Manipulated to the middle

Marketers know that consumers shrink from buying either the highest- or lowest-priced stuff. They default to the price in the middle. This is called the “compromise effect.”

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Compromise effect is a major predictor of how we buy. Companies rely on it to increase sales of their most profitable items and it’s why the salesperson at the TV store, car store or shoe store steers you toward the most expensive options first. They know you’re not going to buy them, but they want to establish what “high” is so you feel comfortable with their next offering which is more “in the middle.”

Hotels, airlines, and department stores use a similar ploy by posting “full” prices, deep discount prices, and the prices they’re banking on you choosing. Williams-Sonoma Inc. increased sales of its $275 bread machine by adding a second, slightly larger model to its catalogue at a price of just over $400. It works in Corporate Land too: Xerox Corp. saw its sales on its high-volume copier jump after it brought out a higher-priced model with extra bells and whistles that purchasing managers could feel good about rejecting.

So is there any way to avoid compromise effect and being manipulated to buy what the salesman wants you to buy? Sure there is. It’s called knowledge. According to one study, people with a high level of knowledge are more influenced by that knowledge than by the context they are placed in. So when you know the score, the high-low game won’t work on you.

It would also behoove you to spend some time shopping around. It seems the more familiar you are with the product, the less likely you will be to choose the compromise option. So go hang out with the product you’re thinking about buying. Get to know it before you make the commitment to bring it home. Think of all the fun you’ll have shopping and all the satisfaction you’ll derive from having beat the marketing masters at their own game.

10 comments on “Manipulated to the middle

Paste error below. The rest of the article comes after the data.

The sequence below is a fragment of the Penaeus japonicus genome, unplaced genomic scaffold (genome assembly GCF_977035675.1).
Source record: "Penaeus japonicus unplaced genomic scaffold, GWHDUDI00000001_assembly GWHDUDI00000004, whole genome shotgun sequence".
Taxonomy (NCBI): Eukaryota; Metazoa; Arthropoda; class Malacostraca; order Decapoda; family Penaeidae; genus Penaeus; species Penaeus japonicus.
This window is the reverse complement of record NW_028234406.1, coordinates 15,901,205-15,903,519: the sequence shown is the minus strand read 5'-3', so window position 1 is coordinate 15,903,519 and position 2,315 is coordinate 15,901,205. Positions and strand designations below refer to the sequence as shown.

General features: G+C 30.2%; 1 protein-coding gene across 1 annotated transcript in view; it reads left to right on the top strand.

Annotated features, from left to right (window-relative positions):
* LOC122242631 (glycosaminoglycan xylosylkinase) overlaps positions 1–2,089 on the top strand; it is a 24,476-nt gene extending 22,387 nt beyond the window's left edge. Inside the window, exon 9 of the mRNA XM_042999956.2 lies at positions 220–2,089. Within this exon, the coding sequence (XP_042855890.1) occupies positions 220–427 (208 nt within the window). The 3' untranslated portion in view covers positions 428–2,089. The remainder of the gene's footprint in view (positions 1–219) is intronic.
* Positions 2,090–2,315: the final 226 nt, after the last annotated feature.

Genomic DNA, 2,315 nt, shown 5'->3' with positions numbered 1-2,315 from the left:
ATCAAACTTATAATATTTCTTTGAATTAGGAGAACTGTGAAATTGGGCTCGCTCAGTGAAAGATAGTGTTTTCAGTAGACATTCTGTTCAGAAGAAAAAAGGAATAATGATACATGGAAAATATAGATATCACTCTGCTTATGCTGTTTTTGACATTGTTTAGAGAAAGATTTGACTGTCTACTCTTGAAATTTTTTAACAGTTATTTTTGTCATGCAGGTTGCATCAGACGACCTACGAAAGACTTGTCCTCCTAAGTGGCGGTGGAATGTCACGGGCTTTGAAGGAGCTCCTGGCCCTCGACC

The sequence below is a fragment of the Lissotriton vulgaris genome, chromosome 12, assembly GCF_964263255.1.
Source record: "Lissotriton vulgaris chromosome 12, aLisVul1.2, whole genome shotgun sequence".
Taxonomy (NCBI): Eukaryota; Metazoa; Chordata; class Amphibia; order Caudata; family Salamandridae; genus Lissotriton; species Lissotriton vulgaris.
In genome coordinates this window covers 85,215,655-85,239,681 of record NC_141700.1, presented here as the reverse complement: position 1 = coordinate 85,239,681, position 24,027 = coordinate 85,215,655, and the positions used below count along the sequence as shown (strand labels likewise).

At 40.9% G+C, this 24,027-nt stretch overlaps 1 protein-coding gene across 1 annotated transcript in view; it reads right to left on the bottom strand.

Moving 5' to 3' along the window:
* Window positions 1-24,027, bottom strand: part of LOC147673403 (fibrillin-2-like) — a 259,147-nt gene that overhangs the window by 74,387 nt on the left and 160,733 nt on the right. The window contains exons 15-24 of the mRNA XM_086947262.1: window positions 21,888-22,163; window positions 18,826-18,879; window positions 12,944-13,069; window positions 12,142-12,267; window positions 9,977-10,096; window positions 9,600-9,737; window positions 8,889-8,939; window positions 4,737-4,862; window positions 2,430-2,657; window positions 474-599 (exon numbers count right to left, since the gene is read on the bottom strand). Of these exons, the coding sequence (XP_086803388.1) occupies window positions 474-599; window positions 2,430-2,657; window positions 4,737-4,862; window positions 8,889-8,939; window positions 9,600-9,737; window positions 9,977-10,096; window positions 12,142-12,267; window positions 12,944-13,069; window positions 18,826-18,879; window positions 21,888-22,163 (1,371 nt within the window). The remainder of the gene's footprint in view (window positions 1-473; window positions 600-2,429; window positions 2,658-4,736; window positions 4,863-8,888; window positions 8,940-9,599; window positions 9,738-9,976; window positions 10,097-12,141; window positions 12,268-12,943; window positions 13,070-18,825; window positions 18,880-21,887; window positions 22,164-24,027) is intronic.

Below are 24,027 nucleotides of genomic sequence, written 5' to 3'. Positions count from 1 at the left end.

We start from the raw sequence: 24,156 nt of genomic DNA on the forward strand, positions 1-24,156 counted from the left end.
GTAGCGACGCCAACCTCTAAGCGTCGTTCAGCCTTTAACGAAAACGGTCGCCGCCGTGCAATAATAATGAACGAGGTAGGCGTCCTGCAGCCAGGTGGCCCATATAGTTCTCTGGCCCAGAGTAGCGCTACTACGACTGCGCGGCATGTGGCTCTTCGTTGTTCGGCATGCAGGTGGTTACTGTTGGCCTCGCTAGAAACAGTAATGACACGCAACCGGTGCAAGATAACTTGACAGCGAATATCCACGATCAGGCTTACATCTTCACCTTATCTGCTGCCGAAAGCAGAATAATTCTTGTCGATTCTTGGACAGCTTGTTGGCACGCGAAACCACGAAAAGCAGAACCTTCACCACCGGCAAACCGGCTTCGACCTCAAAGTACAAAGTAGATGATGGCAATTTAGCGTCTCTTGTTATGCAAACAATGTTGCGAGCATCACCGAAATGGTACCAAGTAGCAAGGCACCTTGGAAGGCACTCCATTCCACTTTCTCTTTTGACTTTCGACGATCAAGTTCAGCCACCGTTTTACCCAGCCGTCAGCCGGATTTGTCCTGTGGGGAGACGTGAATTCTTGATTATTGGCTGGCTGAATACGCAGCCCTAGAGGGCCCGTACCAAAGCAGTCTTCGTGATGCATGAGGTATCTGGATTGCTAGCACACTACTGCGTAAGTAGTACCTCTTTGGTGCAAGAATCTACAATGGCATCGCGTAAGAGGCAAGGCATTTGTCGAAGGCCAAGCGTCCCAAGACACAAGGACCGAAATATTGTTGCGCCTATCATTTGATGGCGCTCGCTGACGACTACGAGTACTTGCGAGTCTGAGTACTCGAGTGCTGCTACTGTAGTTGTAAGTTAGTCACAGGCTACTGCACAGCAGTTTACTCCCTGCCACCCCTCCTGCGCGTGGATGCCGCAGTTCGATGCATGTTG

1. Sooo true! I once went looking at espresso machines at Williams Sonoma, just out of curiosity. I wasn't buying, but shopped for prices, and thought to myself "well, I guess I'll save for the middle one, so I'm not going too crazy, but still get something I like. I was glad I kept price-shopping, because I found that same one within a week at for about half the price at Home Outfitters.

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  2. Hmmm Many thanks for the entry, I don’t agree exactly with it but I agree with it on the most part and I certainly applaud your effort in putting it so ably.

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  3. I was aware about this already, however there were several useful bits that finalized the picture for me personally, thanks a lot!

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  4. Hm, I am ok with this but still not totally convinced, so i’m going to research even more.

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  5. Well, it is great, however what about additional options we’ve got here? Do you mind making a further article about all of them also? Regards!

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  6. Wonderful post! I am only starting out in advertising and marketing and struggling to learn to perform it properly – sources like this content are unbelievably very helpful. As our firm is based in the us, it is all a tad new to us.

    Reply

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